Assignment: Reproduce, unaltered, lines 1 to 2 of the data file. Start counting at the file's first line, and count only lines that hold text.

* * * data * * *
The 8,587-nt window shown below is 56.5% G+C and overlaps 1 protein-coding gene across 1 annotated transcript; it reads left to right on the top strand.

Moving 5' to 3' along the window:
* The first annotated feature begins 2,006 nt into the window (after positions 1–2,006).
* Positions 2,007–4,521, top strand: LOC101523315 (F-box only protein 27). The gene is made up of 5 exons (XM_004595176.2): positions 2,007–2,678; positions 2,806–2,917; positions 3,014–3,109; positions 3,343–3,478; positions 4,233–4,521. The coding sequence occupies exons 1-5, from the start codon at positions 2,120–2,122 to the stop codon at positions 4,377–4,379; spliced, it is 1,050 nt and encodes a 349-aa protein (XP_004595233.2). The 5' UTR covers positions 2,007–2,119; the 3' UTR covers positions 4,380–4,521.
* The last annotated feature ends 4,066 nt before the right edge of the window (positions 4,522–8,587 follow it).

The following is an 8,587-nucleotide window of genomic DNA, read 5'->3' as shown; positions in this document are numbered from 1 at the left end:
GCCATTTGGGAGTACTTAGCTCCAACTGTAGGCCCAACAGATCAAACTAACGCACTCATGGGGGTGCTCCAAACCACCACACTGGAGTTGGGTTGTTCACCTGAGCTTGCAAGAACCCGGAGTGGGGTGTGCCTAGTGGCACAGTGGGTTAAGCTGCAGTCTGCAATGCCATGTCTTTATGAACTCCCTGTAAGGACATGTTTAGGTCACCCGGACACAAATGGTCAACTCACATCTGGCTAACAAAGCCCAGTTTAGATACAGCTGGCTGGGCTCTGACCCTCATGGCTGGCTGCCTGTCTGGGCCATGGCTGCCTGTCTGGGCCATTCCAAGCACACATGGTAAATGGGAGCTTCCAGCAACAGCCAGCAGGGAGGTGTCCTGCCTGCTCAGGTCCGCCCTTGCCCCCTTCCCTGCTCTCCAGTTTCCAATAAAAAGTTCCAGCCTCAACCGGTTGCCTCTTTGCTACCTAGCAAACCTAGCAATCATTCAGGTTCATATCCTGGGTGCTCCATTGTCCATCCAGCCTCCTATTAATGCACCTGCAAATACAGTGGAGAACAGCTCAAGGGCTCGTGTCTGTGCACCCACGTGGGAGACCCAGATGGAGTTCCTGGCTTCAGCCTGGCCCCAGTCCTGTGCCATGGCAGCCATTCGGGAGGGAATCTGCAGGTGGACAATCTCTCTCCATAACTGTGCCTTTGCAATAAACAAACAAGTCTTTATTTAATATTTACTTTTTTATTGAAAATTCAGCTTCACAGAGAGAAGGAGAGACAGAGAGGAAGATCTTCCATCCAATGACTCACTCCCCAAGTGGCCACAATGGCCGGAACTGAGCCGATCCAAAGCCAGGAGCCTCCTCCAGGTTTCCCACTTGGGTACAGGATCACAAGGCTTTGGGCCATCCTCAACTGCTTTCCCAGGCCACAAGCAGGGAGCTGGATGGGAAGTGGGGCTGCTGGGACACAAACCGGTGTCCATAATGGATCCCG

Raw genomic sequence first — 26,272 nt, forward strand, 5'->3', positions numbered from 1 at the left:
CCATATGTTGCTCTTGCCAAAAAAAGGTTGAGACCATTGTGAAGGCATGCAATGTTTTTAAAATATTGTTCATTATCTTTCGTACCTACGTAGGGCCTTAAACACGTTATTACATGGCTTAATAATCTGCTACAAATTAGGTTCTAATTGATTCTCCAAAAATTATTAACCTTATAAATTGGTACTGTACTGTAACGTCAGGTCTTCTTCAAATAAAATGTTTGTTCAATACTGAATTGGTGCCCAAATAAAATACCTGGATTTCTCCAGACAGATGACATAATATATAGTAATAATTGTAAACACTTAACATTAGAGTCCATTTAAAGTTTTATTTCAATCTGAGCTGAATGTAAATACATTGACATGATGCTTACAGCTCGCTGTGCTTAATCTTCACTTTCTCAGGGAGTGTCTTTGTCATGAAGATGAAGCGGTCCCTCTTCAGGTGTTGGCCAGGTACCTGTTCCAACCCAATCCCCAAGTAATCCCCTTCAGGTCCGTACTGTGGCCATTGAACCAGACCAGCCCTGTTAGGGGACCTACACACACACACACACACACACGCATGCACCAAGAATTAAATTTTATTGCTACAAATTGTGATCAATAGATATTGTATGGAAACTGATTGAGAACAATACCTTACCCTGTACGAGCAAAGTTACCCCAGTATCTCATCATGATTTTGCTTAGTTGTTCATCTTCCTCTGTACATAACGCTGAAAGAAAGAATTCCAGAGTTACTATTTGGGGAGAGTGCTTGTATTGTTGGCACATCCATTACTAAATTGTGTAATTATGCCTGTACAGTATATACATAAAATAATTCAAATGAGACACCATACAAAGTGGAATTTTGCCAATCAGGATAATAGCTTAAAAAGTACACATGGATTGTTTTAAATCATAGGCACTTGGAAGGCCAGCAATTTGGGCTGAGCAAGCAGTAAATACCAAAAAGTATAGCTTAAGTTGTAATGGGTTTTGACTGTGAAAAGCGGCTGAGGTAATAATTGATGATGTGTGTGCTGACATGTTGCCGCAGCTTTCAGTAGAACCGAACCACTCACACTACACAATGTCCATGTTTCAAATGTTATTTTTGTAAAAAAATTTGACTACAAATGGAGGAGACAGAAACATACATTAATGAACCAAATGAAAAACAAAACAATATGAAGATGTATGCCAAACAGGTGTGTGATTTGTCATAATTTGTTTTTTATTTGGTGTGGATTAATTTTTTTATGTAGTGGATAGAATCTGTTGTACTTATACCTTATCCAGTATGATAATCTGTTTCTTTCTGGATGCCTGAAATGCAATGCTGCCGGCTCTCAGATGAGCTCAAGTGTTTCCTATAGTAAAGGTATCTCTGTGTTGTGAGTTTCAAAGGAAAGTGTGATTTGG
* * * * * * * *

The 8,587-nt window shown below is 56.5% G+C and overlaps 1 protein-coding gene across 1 annotated transcript; it reads left to right on the top strand.

Moving 5' to 3' along the window: